What to chose for this week's topic? I could go with the usual CBF defense where people try to ignore the baggage that comes with using a racist symbol for their modern political ideology such as we saw on The Historic Struggle and now seems to be spilling over into Exploring the Past, but oddly enough not this blog. I could also go with the continuing saga of Kim Davis, the Kentucky county clerk who has decided that gay marriage is wrong and refuses to issue marriage licenses, a decision that has her sitting in jail. Then I could go with the removal of statues from the University of Texas which has some comparing it ISIS destroying ancient temples.
Obviously there is plenty to work with here. The removal of a JEB Stuart painting has some abuzz, but nothing really jumped out at me except for what will happen next week when PBS presents the remastered Ken Burn's The Civil War beginning on Monday, September 7th. My DVR is already set. I really enjoyed watching this series in 2010 when I took a Civil War class at Columbia College with William Carney as the professor. I did a lot of fact checking as I watched the series and realized that it was not perfect, but was still very accurate. Despite what some wish to belief it does not present a Lost Cause vision of the conflict, although it does not dispell it as forcefully as I wish it would have.
This series first premiered in 1990. This was two years after the release of James McPherson's Battle Cry of Freedom, a masterpiece which earned McPherson the Pulitzer Prize. The historiography of this conflict has undergone a massive change since the 1980s when Burns was putting this series together. There is no doubt in my mind that he edited the film so that he would present the broadest interpretation to a wide audience. It was the biggest show in PBS history and cemented Burns' reputation for documentary film making. A lot of historians were involved in the research for the nine episodes which are jam-packed with information. They did not all agree on everything which is not a surprise for anyone who knows historians.
The Lost Cause and Southern Heritage crowd has spent the last 25 years claiming that Shelby Foote supported their views based on his clips in the episodes. This past week an individual named Mike Musick posted on Kevin Levin's Civil War Memory. Mike gave us some information which has literally shattered the idea of Foote as a Lost Causer. I will let Mike speak in his words:
Let me add a few words in defense of Shelby Foote and Ken Burns. I was
one of the advisers on the series, and vividly recall the several days
long meeting at a Washington, DC, hotel at which many of the advisers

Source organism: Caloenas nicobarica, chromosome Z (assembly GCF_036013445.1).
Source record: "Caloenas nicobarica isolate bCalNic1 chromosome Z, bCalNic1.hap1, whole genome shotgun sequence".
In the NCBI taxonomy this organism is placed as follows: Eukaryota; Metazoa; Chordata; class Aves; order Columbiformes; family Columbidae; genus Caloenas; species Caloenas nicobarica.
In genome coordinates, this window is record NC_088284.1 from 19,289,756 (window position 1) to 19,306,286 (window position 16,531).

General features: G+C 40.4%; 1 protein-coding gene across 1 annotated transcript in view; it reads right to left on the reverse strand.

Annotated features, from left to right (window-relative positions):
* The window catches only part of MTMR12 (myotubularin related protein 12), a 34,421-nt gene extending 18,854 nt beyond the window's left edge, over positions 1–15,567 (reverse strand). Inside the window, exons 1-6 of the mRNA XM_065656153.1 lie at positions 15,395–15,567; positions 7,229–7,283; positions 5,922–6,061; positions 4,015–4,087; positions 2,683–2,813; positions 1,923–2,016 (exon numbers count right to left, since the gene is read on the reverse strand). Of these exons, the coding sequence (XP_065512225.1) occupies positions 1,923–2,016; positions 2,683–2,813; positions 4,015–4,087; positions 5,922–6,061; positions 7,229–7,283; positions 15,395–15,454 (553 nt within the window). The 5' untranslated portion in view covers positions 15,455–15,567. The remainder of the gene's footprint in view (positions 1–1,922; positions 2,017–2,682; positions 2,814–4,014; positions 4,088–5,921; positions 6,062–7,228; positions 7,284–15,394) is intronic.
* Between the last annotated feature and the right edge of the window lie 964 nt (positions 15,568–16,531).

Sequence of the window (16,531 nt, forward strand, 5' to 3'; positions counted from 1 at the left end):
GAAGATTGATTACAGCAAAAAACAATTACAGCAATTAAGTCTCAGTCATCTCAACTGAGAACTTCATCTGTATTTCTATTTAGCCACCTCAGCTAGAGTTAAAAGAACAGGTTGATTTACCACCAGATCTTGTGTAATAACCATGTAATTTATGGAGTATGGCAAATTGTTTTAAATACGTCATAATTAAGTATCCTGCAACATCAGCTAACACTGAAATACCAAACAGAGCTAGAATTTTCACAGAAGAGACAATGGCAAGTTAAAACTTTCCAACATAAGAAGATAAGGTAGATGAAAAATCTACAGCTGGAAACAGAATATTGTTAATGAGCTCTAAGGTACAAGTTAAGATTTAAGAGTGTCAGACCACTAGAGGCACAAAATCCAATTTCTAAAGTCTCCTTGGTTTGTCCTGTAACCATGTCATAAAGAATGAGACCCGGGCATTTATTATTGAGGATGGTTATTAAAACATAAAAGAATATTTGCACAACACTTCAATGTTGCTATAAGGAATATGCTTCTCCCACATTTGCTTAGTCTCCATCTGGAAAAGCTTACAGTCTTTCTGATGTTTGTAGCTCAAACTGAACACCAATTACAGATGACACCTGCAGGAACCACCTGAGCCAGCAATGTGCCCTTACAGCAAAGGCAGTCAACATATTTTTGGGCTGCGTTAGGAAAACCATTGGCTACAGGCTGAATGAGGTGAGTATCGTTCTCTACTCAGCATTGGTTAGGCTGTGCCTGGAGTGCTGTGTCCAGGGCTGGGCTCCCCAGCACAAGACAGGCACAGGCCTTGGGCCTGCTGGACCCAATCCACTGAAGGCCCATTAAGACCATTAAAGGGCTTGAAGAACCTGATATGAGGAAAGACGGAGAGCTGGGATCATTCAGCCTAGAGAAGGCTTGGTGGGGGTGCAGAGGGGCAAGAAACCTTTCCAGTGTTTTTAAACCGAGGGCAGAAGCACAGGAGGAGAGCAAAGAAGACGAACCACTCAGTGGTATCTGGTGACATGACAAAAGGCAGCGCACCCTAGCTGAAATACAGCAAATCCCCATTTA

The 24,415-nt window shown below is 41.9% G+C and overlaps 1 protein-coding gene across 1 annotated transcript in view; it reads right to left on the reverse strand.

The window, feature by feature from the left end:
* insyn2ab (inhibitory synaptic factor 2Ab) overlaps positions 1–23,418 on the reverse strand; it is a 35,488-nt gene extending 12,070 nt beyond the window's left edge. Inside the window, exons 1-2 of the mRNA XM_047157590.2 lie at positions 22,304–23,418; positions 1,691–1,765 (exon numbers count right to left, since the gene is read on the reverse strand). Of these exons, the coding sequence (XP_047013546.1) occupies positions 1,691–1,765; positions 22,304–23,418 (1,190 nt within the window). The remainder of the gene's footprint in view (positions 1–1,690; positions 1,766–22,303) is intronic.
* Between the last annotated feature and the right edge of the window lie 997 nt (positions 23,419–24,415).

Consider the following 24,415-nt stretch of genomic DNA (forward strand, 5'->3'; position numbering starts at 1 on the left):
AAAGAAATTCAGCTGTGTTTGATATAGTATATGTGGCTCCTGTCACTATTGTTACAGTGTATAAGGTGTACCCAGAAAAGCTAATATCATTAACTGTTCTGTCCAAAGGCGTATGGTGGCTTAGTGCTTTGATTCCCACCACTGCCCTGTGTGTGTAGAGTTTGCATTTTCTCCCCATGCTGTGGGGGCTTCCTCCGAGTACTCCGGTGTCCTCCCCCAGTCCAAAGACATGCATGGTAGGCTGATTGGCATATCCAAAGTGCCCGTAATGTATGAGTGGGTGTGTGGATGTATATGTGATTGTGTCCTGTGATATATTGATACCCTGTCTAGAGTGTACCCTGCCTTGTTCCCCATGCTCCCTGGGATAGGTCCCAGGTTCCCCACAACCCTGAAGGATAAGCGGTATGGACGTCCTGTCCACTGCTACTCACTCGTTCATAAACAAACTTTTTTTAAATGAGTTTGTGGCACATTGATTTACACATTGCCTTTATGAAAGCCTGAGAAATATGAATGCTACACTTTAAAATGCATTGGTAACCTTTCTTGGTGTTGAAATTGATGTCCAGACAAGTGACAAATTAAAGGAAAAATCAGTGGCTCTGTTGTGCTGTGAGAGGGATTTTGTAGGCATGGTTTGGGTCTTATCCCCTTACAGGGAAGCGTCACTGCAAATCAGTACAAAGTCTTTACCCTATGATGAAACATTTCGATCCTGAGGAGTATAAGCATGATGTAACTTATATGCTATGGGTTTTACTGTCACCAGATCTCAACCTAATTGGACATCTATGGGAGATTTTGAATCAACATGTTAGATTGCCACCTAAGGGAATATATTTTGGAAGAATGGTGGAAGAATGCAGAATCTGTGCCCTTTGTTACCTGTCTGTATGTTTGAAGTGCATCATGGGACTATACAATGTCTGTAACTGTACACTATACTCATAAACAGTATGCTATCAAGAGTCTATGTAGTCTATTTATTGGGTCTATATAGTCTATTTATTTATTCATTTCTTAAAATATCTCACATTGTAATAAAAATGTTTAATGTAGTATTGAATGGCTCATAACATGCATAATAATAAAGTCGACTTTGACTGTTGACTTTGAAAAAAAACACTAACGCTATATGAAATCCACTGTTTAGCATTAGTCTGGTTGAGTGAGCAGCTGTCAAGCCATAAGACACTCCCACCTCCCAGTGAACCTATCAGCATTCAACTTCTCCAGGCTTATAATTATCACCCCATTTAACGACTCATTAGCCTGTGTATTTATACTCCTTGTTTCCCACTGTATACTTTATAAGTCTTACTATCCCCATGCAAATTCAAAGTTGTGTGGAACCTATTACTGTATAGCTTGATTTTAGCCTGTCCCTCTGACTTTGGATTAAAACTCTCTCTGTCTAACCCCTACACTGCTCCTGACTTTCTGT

were present to discuss an early version of Geoff Ward’s script. Since I
spent most of my time grubbing as an archivist in the stacks at the
National Archives, I felt somewhat like Cinderfella at the ball. It was a
chance to meet Shelby Foote, C. Van Woodward, Eric Foner (who left
after expressing outrage at what was then no mention of reconstruction),
Don Fehrenbacher (who noted his direct descent from a Union officer
killed during the war), Barbara Fields (she expressed disapproval of the
use of the demeaning word “flocking” to describe enslaved people coming
into federal lines), and many more. At one point there was an animated
discussion of the conflict’s causes, with state rights brought up. Foote
essentially ended the topic when he quoted N.B. Forrest as saying “If
we ain’t fightin’ for slavery, then I don’t know what we’re fightin’
for” – a quote, by the way, I’ve never been able to substantiate. The
emphasis he put on slavery was not reflected in his on-screen
I have no doubts that Burns tailored this series to fit the biggest audience he could. You know what? I am glad he did. This film inspired a lot of people to begin to look at history and this particular era. He pointed out the primary sources which people began to look at as the Internet entered more and more homes. If anything has destroyed the Lost Cause in the last quarter century, it has been primary sources and the easy access to them. The Civil War has been a major player in pointing that out.
Some people really dislike the Shelby Foote clips, but I think they were the highlight of the film. They drew people to it. Today you can go on YouTube and catch The Best of Shelby Foote which is a compilation of his segments. Not everything Shelby said was correct. The most noticeable was the United State are and is, but he may have believed that in the 1980s. Computer technology allowed for a study of that idea and it was shown to be false. Even with that said, a lot of what Foote said was right on target.
More than anything, Shelby Foote told stories. That is what drew people to him. That is history in a nutshell. Telling stories is something that goes back before recorded history. That is how history was passed down for generations and still is. I can tell you from firsthand experience that when I use stories to tell history to students they pay attention and remember it. When I am lecturing and throwing facts around left and right they don't remember them. Take a look at the instructors who students consider to be the best history teachers. Every one of them is a story teller. Burns was right to use Foote like he did.
I wish Foote were alive today. A master story teller could go a long way to eliminating some of the garbage going on with the CBF and all today. Many of them do exist, but right now the Causers have closed their ears to anything that they don't want to hear. I expect that next week we will hear some screams from them and others as The Civil War plays once again. We will hear the charges laid against Ken Burns that he supports the Lost Cause, but those that make that claim will be fools because Ken Burns states that the Civil War was about slavery.